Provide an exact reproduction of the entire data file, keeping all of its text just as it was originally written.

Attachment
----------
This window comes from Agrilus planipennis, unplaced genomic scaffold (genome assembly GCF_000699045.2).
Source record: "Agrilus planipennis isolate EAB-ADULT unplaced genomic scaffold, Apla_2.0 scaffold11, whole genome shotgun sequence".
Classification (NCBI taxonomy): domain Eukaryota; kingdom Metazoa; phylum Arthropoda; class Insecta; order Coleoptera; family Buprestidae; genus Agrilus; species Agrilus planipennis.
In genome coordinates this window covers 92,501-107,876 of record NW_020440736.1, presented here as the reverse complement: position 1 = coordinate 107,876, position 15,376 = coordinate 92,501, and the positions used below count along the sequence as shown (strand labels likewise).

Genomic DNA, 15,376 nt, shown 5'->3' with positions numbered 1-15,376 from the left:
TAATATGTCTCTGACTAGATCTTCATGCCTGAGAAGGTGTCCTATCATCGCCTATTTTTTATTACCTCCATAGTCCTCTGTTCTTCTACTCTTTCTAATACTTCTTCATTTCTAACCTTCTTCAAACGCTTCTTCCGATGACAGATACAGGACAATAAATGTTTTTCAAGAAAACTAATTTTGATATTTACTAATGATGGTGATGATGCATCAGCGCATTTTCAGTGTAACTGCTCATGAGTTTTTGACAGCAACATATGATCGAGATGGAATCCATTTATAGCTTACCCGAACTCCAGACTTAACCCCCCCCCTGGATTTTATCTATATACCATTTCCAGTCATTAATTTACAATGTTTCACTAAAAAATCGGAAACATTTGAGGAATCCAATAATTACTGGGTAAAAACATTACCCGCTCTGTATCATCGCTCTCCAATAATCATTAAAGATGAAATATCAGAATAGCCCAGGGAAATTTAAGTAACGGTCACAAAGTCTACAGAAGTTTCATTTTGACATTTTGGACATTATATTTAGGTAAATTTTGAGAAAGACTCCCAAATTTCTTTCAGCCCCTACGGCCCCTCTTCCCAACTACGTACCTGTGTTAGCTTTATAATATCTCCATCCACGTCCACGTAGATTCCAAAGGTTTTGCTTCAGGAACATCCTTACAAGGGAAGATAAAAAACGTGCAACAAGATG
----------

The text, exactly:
This window comes from Agrilus planipennis, unplaced genomic scaffold (genome assembly GCF_000699045.2).
Source record: "Agrilus planipennis isolate EAB-ADULT unplaced genomic scaffold, Apla_2.0 scaffold11, whole genome shotgun sequence".
Classification (NCBI taxonomy): domain Eukaryota; kingdom Metazoa; phylum Arthropoda; class Insecta; order Coleoptera; family Buprestidae; genus Agrilus; species Agrilus planipennis.
In genome coordinates this window covers 92,501-107,876 of record NW_020440736.1, presented here as the reverse complement: position 1 = coordinate 107,876, position 15,376 = coordinate 92,501, and the positions used below count along the sequence as shown (strand labels likewise).

Genomic DNA, 15,376 nt, shown 5'->3' with positions numbered 1-15,376 from the left:
TAATATGTCTCTGACTAGATCTTCATGCCTGAGAAGGTGTCCTATCATCGCCTATTTTTTATTACCTCCATAGTCCTCTGTTCTTCTACTCTTTCTAATACTTCTTCATTTCTAACCTTCTTCAAACGCTTCTTCCGATGACAGATACAGGACAATAAATGTTTTTCAAGAAAACTAATTTTGATATTTACTAATGATGGTGATGATGCATCAGCGCATTTTCAGTGTAACTGCTCATGAGTTTTTGACAGCAACATATGATCGAGATGGAATCCATTTATAGCTTACCCGAACTCCAGACTTAACCCCCCCCCTGGATTTTATCTATATACCATTTCCAGTCATTAATTTACAATGTTTCACTAAAAAATCGGAAACATTTGAGGAATCCAATAATTACTGGGTAAAAACATTACCCGCTCTGTATCATCGCTCTCCAATAATCATTAAAGATGAAATATCAGAATAGCCCAGGGAAATTTAAGTAACGGTCACAAAGTCTACAGAAGTTTCATTTTGACATTTTGGACATTATATTTAGGTAAATTTTGAGAAAGACTCCCAAATTTCTTTCAGCCCCTACGGCCCCTCTTCCCAACTACGTACCTGTGTTAGCTTTATAATATCTCCATCCACGTCCACGTAGATTCCAAAGGTTTTGCTTCAGGAACATCCTTACAAGGGAAGATAAAAAACGTGCAACAAGATG